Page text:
The Political Fallout: Bush's New War Plan; as Bush's Job-Approval Numbers Hit a New Low, He's Turning to His Wife to Help Him Make the Case for His Re-Election

By Fineman, Howard | Newsweek, May 24, 2004 | Go to article overview

The Political Fallout: Bush's New War Plan; as Bush's Job-Approval Numbers Hit a New Low, He's Turning to His Wife to Help Him Make the Case for His Re-Election


Fineman, Howard, Newsweek


Byline: Howard Fineman, With Tamara Lipper, T. Trent Gegax and Richard Wolffe

Laura Welch Bush is shy. In 26 years of marriage to George W. Bush, she has been balance wheel and panic button in private, never a comfortable public figure in the manner of her mother-in-law. Yet as the campaign heats up and her husband's poll numbers drop, she is moving to center stage--and closer to the role once played by Barbara Pierce Bush. Mrs. Bush II is making the television rounds--"The Tonight Show" this week--and dealing with touchy topics, including the prisoner-abuse scandal. The gruesome photos from Abu Ghraib, she said on "Good Morning America," must be countered by "the real picture" of America--a picture that campaign officials believe she can paint. She's featured in a new Internet ad on education, and there are likely to be more spots to come with her as star. "She is the most effective spokesman for the president," said a White House aide.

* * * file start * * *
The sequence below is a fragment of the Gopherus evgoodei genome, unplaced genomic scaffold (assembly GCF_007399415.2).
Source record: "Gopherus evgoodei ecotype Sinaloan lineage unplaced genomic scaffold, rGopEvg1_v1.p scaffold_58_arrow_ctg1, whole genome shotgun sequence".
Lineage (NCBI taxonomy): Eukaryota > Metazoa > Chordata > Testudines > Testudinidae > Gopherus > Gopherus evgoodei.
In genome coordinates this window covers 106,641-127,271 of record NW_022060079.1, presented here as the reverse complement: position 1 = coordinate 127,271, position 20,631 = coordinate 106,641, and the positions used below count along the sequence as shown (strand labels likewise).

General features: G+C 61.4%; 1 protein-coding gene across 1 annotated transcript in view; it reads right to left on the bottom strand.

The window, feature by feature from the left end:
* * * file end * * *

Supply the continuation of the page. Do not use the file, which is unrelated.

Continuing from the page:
Like father, like son--which is what George II has been trying to avoid. He has built his political career on one strategic principle: whatever Dad did, do the opposite. But now the president's fateful decision to do what his father did not do--go to Baghdad--could produce another family parallel: a losing presidential re-election campaign.

Revelations about the abuse of prisoners in Iraq follow weeks of gloomy news from the front. The result may be a political tipping point, at least in the president's standing. In the latest NEWSWEEK Poll, his overall job-approval rating--a key indicator of his chances in November--has fallen to 42 percent, the lowest of his tenure. Only 30 percent of voters say they are satisfied with "the way things are going" in the country. …

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